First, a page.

Local authorities have been given new guidelines on planning and enforcement to deal with the shortage of authorised sites for Gypsies and travellers and to strengthen the action that can be taken against unauthorised sites. The move has been welcomed by the Local Government Association, which says the new measures are needed to achieve equality of treatment for both the settled and travelling communities.The new measures include the setting up of a Task Group on enforcement that will involve the police and local government. Planning Minister Yvette Cooper said three quarters of Gypsy and traveller caravans were on authorised sites but there were still too many unauthorised ones that could cause big problems for local residents and travellers, particularly in cases where there was anti-social behaviour. She said the new Task Group would bring together the Local Government Association, the Association of Chief Police Officers and other agencies and would look at the wide variations in the use of enforcement powers and champion best practice.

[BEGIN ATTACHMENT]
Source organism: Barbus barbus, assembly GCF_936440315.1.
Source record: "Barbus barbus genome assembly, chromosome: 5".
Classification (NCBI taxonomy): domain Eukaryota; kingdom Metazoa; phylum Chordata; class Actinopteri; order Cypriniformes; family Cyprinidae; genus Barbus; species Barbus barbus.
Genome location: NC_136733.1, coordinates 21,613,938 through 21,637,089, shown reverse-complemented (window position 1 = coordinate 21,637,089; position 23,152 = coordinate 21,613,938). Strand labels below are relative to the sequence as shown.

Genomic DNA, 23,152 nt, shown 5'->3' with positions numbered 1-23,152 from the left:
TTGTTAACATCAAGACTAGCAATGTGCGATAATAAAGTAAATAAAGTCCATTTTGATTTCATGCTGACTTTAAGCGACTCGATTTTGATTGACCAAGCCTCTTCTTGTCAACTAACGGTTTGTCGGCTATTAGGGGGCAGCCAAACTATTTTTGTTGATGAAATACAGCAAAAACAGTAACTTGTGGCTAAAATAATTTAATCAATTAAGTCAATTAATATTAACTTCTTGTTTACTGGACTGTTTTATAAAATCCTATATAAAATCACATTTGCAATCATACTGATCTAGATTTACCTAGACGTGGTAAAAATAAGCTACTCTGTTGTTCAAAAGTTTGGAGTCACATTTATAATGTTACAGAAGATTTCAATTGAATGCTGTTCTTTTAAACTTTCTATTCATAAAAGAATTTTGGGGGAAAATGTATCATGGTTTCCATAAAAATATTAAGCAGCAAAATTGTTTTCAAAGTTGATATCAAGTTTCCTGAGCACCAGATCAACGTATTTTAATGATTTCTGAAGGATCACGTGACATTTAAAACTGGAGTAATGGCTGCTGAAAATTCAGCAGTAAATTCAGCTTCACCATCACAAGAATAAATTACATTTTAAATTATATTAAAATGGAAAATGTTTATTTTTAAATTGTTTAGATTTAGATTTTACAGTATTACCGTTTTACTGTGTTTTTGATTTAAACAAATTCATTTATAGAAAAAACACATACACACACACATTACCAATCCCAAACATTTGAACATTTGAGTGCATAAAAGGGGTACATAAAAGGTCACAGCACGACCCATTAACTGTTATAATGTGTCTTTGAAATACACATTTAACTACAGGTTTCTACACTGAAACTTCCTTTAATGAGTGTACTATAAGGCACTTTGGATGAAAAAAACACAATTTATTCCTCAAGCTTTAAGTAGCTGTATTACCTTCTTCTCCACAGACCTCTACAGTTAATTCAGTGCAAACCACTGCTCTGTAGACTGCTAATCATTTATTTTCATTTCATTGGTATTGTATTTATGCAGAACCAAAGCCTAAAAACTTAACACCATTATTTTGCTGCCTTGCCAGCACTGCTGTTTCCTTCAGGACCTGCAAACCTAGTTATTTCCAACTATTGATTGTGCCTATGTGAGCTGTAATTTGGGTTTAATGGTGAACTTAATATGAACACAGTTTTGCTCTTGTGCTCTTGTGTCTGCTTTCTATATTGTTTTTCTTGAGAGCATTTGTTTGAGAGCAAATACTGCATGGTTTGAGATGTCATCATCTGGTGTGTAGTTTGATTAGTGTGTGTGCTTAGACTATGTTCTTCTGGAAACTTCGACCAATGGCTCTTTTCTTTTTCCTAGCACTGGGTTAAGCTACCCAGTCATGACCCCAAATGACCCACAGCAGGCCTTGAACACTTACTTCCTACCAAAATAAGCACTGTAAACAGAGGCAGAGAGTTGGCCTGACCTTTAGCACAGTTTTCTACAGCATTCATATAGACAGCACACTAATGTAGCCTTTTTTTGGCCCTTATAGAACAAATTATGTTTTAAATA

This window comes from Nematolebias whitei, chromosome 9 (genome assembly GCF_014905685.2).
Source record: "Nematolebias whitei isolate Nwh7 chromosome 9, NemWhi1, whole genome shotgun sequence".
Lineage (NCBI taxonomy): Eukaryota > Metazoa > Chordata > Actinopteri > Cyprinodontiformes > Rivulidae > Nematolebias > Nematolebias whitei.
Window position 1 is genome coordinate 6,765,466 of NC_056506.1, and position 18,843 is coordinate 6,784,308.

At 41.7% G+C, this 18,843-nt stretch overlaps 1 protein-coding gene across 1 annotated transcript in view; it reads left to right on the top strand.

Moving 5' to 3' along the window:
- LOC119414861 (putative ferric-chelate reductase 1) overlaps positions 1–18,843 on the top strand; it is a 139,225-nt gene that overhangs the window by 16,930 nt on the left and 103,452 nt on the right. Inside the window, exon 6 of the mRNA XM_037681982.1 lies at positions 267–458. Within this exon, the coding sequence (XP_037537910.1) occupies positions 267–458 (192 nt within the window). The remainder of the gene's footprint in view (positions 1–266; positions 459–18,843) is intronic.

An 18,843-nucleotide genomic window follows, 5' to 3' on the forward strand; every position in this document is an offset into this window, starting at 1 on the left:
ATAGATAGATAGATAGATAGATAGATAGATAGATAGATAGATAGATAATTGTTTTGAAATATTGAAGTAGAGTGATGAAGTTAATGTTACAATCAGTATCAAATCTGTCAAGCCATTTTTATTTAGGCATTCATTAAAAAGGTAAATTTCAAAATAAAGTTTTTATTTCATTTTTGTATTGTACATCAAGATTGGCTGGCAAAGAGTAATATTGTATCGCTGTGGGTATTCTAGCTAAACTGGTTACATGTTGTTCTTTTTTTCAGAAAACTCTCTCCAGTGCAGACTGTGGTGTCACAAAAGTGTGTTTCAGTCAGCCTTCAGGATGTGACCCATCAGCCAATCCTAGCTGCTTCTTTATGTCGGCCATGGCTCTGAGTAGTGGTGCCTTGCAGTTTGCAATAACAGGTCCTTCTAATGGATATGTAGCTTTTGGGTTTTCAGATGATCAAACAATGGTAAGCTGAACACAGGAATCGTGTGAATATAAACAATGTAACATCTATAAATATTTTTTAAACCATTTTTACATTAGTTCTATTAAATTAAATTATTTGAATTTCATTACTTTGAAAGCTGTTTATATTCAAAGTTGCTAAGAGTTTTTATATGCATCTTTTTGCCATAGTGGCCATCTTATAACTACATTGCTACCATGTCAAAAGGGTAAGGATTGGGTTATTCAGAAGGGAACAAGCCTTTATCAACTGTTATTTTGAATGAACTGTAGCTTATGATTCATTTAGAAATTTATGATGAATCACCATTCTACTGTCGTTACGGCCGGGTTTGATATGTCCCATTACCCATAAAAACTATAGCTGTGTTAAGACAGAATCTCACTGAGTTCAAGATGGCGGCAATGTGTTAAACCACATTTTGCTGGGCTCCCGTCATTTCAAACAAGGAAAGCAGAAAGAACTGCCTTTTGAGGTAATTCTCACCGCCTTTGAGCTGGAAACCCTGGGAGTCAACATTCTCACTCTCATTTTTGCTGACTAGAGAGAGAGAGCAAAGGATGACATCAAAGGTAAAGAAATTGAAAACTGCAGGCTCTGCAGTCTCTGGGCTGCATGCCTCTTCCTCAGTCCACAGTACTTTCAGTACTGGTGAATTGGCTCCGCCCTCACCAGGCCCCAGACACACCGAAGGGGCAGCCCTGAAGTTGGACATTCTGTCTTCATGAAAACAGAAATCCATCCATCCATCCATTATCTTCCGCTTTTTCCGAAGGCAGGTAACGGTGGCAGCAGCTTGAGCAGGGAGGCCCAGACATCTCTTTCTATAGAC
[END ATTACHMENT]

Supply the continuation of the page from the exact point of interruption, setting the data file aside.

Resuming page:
The group will monitor the operation of the Temporary Stop Notices that were introduced in March last year and which have been used successfully by some local authorities but not by others in areas with problem sites. The Government also intends to consult the group on proposals to strengthen the Notices where alternative sites are available. This might involve giving stronger and swifter planning enforcement powers to local authorities who have identified alternative provision.
There has been a growing shortage of authorised sites since the duty on local authorities to provide them ended in 1994. Under the Housing Act 2004, local authorities will have to assess the need for Gypsy and traveller accommodation in their area and guidance on carrying out those assessments has also been published. Where sites are needed councils will be expected to identify appropriate land, if necessary working with neighbouring authorities and Regional Assemblies.
Richard Bennett, Chairman of the Local Government Association’s Task Group on Gypsies and Travellers, said the new guidelines would ensure that local councils would be able to make accommodation needs assessments and to provide sites where they are needed. “These local solutions for local problems will ultimately benefit the whole community,” he said.